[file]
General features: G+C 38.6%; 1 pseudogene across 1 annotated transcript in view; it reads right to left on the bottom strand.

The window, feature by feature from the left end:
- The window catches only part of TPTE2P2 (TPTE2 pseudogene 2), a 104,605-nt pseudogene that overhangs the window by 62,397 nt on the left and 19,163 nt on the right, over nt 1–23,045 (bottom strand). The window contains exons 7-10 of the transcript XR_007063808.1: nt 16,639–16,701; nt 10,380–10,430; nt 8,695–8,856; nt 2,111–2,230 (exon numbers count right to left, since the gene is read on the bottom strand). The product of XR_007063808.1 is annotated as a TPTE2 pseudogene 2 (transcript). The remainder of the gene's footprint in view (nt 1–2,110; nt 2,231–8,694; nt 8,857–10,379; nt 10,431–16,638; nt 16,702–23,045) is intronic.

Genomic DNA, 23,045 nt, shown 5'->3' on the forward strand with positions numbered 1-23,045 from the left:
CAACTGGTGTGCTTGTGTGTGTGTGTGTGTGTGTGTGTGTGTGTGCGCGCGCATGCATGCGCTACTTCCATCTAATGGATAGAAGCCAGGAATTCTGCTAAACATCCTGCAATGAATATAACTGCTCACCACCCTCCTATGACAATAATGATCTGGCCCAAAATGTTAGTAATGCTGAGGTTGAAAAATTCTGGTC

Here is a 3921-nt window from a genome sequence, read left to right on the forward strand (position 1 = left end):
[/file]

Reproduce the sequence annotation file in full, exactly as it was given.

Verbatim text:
General features: G+C 38.6%; 1 pseudogene across 1 annotated transcript in view; it reads right to left on the bottom strand.

The window, feature by feature from the left end:
- The window catches only part of TPTE2P2 (TPTE2 pseudogene 2), a 104,605-nt pseudogene that overhangs the window by 62,397 nt on the left and 19,163 nt on the right, over nt 1–23,045 (bottom strand). The window contains exons 7-10 of the transcript XR_007063808.1: nt 16,639–16,701; nt 10,380–10,430; nt 8,695–8,856; nt 2,111–2,230 (exon numbers count right to left, since the gene is read on the bottom strand). The product of XR_007063808.1 is annotated as a TPTE2 pseudogene 2 (transcript). The remainder of the gene's footprint in view (nt 1–2,110; nt 2,231–8,694; nt 8,857–10,379; nt 10,431–16,638; nt 16,702–23,045) is intronic.

Genomic DNA, 23,045 nt, shown 5'->3' on the forward strand with positions numbered 1-23,045 from the left:
CAACTGGTGTGCTTGTGTGTGTGTGTGTGTGTGTGTGTGTGTGTGCGCGCGCATGCATGCGCTACTTCCATCTAATGGATAGAAGCCAGGAATTCTGCTAAACATCCTGCAATGAATATAACTGCTCACCACCCTCCTATGACAATAATGATCTGGCCCAAAATGTTAGTAATGCTGAGGTTGAAAAATTCTGGTC

Here is a 3921-nt window from a genome sequence, read left to right on the forward strand (position 1 = left end):